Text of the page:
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Money markets draghi offers spanish bank, sovereign cds respite


The cost of insuring debt issued by Spanish banks and by the sovereign against default fell on Monday on bets the European Central Bank could soon resume its bond-purchasing programme in a bid to bring Spain's borrowing costs to sustainable levels. ECB President Mario Draghi said last week the central bank would do whatever it takes to protect the euro, prompting a majority of money market traders in a Reuters poll to say the central bank would soon re-start its bond-buying programme. Some analysts are worried that the market is getting ahead of itself, but many say Draghi knows better than to gamble his credibility and will have to deliver some sort of action after his bold statement last week."Draghi has seemed to put his credibility on the line to a certain extent. You think he must have some confidence that he will be able to deliver something," Gavan Nolan, analyst at Markit said. "It's just a matter of whether what he has announced is enough."In his boldest comments since taking the ECB's helm last November, Draghi pledged on Thursday to do whatever was necessary to protect the euro zone from collapse, specifically mentioning high risk premiums on some sovereign debt. The comments have gone some way to easing pressure on Spanish funding costs, which are now comfortably below the 7 percent danger level and credit default swap prices. But analysts are worried that any relief from such ECB action will be short-lived and that inaction would do a lot of damage given expectations.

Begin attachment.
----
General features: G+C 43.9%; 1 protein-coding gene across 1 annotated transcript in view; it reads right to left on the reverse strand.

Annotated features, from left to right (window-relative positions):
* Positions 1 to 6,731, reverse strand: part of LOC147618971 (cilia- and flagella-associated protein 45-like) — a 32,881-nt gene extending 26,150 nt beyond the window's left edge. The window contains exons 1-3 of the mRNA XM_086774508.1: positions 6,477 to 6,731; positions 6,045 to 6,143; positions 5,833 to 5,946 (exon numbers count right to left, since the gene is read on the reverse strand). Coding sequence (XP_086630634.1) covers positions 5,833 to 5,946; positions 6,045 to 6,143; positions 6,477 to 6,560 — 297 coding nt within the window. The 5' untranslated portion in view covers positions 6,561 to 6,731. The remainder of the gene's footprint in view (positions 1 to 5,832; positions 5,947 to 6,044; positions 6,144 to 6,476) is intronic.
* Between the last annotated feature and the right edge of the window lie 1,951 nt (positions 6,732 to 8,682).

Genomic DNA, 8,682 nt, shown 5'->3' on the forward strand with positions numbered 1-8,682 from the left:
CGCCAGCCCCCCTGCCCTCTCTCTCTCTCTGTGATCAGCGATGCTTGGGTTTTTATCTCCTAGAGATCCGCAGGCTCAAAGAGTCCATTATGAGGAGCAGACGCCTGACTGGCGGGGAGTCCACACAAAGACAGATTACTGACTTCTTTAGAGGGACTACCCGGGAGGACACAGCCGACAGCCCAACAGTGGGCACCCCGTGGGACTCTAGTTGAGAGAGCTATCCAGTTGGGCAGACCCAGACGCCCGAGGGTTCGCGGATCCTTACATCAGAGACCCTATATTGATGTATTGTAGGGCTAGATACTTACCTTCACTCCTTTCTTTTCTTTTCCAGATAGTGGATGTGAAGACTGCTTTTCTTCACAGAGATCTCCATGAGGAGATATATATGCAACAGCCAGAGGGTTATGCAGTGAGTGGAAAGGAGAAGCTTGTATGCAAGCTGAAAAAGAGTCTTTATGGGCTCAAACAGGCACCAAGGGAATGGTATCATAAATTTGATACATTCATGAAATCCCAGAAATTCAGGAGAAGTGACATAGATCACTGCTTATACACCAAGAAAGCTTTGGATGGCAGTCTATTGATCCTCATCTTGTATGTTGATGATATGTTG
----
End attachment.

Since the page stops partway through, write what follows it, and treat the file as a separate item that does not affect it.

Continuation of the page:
CDS on Santander debt fell 25 basis points on Monday to 409 and the BBVA equivalent eased 16 bps to 426 bps. Those CDS prices hit record highs of 490 and 510 respectively last week, according to Markit data. The cost of insuring Spanish debt against default fell 19 bps to 532 bps and the Italian equivalent was 14 bps lower at 484 bps. Spanish CDS also hit a record of 638 bps last week."I think expectations are high  I think we would go to the previous wides (highs for CDS prices) if they did nothing," Michael Hampden-Turner, credit strategist, Citigroup.

"The market expects that he has something to announce, and that was a sort of a pre announcement. There is quite a strong risk that they get disappointed because we are sort of wondering what he could possibly have up his sleeve without (Germany) being in agreement."The Bundesbank pushed back on Draghi's pledge last week and the ECB chief will also meet Bundesbank President Jens Weidmann, a strong opponent of the ECB's government bond purchase programme, ahead of Thursday's ECB meeting. Chancellor Angela Merkel discussed the euro crisis with both French President Francois Hollande last Friday and then with Italian Prime Minister Mario Monti on Saturday.

After each call, the leaders issued joint statements pledging they would do everything to protect the euro zone, underscoring market expectations that something is in the works. Given bond-purchases' fleeting impact in the past, it could well be that the ECB is mulling another form of action but only a bolder move than bond-buying would have a lasting impact, analysts said."We will probably see (CDS spreads) grind tighter in the run-up to the meeting. I think a lot of it will have been priced in already by that stage, depending on what the announcement on Thursday is, unless there is something more radical than the simple reopening of the Securities Markets Programme," Nolan said."Something like giving the ESM a banking license, that would be a game-changer, but I think it's pretty unlikely that that will be announced."The ECB would like to see Europe's permanent bailout fund start buying the bonds of troubled euro zone members, but the fund's limited firepower could make its intervention less effective. One idea, favoured by France, is to give the ESM access to ECB funding with a banking licence - something that 17 out of 24 money market traders expect to eventually happen, although they were divided on when.